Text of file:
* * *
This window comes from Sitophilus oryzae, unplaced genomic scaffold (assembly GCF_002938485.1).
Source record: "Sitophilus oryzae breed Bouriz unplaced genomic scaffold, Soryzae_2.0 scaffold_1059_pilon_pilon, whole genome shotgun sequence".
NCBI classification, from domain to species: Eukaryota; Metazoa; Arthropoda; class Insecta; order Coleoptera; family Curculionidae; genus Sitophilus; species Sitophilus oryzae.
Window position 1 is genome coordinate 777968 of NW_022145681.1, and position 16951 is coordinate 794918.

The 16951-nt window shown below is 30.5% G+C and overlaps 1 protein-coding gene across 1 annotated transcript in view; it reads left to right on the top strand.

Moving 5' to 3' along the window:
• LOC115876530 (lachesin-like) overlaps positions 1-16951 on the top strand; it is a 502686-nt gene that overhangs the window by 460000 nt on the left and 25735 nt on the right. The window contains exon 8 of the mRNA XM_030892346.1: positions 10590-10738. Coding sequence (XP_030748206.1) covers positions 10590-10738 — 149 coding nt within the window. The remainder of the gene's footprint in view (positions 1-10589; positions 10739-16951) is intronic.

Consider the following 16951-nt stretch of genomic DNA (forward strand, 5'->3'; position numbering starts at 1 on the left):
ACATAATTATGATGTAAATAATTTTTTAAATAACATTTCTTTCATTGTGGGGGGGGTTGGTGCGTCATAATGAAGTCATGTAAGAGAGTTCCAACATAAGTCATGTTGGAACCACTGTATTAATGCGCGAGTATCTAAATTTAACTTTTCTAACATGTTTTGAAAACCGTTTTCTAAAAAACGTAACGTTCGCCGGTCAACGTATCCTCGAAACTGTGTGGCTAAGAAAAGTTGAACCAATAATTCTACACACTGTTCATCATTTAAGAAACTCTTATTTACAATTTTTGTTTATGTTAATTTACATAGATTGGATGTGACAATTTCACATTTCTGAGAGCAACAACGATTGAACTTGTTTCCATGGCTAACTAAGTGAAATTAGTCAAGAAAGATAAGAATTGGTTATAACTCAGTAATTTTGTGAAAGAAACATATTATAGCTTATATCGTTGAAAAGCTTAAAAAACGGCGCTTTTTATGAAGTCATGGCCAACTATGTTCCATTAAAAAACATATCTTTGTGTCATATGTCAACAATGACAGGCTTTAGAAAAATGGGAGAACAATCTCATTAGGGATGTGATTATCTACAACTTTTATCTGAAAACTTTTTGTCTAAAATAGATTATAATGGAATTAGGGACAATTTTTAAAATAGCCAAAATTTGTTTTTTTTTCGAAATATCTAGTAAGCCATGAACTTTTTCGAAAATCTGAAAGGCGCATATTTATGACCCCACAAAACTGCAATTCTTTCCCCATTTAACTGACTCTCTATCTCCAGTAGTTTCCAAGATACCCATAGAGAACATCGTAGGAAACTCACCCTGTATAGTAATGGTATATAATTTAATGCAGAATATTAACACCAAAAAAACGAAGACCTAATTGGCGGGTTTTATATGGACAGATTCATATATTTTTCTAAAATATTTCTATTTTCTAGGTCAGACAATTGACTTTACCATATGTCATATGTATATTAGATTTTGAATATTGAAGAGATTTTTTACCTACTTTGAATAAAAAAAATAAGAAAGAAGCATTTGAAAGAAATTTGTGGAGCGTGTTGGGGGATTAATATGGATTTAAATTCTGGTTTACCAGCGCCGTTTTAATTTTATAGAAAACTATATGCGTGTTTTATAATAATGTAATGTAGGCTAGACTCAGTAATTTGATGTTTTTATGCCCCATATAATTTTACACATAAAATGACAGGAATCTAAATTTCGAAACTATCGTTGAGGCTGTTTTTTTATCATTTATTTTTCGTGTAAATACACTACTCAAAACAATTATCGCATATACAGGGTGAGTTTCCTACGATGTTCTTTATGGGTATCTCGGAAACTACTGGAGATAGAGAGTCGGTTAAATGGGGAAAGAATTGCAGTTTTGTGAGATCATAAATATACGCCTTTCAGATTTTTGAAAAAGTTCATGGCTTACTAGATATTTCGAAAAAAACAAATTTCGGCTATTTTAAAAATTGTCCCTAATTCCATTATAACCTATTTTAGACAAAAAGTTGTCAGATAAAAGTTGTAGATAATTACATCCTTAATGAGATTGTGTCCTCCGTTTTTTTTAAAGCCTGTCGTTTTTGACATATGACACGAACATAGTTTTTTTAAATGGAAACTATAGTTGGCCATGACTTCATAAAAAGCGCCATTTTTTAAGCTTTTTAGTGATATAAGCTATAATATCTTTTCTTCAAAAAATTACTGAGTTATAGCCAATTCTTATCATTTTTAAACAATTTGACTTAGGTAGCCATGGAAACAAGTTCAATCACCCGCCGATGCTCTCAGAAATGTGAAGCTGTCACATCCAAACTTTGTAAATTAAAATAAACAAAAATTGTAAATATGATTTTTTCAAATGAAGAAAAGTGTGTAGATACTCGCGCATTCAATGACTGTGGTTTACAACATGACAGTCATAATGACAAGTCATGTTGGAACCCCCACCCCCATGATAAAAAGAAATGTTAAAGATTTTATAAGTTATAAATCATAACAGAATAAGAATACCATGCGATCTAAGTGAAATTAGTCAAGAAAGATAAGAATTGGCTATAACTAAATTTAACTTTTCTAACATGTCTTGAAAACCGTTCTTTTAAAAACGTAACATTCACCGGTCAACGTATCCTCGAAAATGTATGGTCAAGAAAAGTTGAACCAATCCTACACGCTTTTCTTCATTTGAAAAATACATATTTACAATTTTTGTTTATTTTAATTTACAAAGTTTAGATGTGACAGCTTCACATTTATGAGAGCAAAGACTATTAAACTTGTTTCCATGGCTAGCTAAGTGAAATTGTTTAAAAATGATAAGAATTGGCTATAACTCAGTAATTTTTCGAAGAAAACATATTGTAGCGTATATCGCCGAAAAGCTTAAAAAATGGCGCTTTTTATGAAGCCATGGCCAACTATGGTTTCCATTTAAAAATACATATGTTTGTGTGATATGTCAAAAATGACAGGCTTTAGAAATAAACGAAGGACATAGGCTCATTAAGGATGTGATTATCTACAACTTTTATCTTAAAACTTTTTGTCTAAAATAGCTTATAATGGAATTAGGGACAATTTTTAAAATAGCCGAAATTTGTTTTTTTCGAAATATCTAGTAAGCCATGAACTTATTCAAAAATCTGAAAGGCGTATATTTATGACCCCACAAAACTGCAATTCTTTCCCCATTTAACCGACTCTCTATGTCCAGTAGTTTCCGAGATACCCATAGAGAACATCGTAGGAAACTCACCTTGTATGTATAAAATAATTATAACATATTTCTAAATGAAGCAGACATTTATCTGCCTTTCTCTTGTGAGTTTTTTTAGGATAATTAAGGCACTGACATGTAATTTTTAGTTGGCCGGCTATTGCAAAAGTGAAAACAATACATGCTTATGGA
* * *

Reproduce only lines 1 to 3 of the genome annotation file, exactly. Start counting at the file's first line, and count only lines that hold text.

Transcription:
This window comes from Sitophilus oryzae, unplaced genomic scaffold (assembly GCF_002938485.1).
Source record: "Sitophilus oryzae breed Bouriz unplaced genomic scaffold, Soryzae_2.0 scaffold_1059_pilon_pilon, whole genome shotgun sequence".
NCBI classification, from domain to species: Eukaryota; Metazoa; Arthropoda; class Insecta; order Coleoptera; family Curculionidae; genus Sitophilus; species Sitophilus oryzae.